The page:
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Jamaica Tops Western Hemisphere for Press Freedom: Report

Above: Kingston (CJ Photo)

By the Caribbean Journal staff

Jamaica has the highest ranking for press freedom in the Western Hemisphere, according to the 2013 World Press Freedom Index from Reporters Without Borders (RSF).

The country was ranked 13th overall in the world, ousting Canada as the region’s leader for press freedom. RSF said that came due to “obstruction of journalists” during the so-called “Maple Spring” student movement and “continuing threats to the confidentiality of journalists; sources and internet users’ personal data.”

Jamaica was just ahead of Switzerland on the list, and just below Austria.

The report reflects a series of criteria, from legislation to violence against journalists and the attitudes and intentions of governments towards media freedom.

It looks at six categories: pluralism, media independence, environment and self-censorship, legislative framework, transparency and infrastructure.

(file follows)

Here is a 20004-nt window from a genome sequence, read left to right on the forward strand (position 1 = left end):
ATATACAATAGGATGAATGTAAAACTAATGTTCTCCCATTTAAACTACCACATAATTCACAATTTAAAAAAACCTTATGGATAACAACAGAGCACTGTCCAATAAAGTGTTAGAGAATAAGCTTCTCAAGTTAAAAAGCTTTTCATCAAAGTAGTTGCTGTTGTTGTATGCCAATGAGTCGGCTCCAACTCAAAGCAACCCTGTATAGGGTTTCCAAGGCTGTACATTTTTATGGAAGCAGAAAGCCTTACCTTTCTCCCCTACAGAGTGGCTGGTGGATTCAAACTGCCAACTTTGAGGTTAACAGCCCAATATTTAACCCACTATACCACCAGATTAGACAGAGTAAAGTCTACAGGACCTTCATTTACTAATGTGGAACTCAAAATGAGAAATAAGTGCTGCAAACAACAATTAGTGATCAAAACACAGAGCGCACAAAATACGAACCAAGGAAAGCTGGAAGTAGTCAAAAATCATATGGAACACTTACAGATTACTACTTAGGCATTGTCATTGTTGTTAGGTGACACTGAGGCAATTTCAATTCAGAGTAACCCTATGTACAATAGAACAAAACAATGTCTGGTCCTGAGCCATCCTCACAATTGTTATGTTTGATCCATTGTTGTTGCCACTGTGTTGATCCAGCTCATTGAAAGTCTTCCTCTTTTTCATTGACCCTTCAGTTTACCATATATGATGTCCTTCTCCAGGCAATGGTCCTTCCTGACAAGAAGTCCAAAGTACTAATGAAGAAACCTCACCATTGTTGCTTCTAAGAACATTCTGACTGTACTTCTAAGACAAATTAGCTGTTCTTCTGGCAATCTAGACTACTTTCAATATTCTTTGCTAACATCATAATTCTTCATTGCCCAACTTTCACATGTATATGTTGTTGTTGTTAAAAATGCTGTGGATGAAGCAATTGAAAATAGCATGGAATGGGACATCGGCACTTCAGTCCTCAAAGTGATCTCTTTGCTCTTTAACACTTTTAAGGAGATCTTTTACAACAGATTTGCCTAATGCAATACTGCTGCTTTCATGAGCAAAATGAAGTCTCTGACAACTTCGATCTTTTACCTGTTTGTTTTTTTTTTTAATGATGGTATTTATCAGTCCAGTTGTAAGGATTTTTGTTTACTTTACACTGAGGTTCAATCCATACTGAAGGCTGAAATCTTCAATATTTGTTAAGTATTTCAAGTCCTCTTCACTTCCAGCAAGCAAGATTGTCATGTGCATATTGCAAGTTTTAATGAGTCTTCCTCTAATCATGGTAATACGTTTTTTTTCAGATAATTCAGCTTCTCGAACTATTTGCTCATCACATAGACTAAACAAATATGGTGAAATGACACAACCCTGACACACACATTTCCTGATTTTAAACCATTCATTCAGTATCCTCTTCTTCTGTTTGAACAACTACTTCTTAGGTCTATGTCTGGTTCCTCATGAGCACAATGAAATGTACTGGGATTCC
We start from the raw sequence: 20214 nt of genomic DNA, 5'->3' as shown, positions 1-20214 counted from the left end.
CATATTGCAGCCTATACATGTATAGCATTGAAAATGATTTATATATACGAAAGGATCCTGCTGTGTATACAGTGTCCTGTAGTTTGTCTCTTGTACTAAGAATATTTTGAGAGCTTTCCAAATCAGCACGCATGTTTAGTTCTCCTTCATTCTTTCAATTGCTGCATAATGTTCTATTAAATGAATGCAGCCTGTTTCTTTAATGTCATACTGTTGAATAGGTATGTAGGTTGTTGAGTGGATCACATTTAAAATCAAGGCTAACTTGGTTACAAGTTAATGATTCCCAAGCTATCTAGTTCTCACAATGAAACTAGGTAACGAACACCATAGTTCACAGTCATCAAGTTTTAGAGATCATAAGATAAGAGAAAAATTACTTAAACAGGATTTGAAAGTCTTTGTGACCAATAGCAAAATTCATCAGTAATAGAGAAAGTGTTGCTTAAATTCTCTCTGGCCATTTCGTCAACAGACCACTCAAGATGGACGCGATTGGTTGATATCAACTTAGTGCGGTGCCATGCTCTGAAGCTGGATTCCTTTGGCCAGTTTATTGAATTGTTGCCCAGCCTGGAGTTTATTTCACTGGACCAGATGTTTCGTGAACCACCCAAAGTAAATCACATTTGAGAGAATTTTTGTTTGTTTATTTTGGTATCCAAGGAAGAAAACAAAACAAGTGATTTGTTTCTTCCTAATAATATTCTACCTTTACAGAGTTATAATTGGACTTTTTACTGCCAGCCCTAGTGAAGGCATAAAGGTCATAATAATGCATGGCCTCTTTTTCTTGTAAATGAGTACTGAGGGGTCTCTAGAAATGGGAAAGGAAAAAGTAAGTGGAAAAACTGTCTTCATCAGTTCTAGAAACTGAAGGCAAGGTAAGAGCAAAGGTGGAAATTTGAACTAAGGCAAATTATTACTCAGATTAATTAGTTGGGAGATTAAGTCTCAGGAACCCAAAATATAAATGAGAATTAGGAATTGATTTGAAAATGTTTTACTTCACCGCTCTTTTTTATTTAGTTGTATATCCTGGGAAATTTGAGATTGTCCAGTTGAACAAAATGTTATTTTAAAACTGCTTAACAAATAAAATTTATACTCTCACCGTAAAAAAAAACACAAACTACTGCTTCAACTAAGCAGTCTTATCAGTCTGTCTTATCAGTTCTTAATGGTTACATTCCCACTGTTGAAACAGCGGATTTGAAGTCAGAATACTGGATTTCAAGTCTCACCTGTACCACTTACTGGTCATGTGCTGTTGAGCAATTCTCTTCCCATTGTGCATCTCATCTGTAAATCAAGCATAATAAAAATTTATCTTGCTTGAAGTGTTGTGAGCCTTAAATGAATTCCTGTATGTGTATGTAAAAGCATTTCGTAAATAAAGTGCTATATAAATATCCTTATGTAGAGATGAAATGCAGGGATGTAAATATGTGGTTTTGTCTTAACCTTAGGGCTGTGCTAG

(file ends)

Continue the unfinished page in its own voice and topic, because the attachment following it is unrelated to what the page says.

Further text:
The report called out Trinidad and Tobago (ranked 44th), saying it had “still not stopped its illegal monitoring of journalists’ phone calls and attempts to identify their sources, although it promised to stop in 2010.”

In Suriname (down nine places to 31st), the report said “often stormy relations between President Desi Bouterse and many journalists are unlikely to improve after the passage of an amnesty law for the murders of around 15 government opponents, including five journalists, three decades ago.”

The seven-member Organization of Eastern Caribbean states was ranked as one bloc, falling eight places to 34th because of “often direct pressure from the political authorities on news media and the failure to move ahead with the decriminalization of defamation.”

Haiti was ranked fourth in the Caribbean for press freedom; the report said the situation “is still largely unchanged although some journalists have accused President Michel Martelly of hostility towards them.”

On Guyana, the report said the country’s ranking “continues to suffer from the state’s monopoly of radio broadcasting.”

The Dominican Republic rose 15 places to 80th because of “a decline in violence and journalists and legal proceedings that threaten freedom of information.”

Cuba was ranked 171st; RSF cited it as “the hemisphere’s only country to tolerate no independent media.”

Barbados was not included in the report.

See the full report here.

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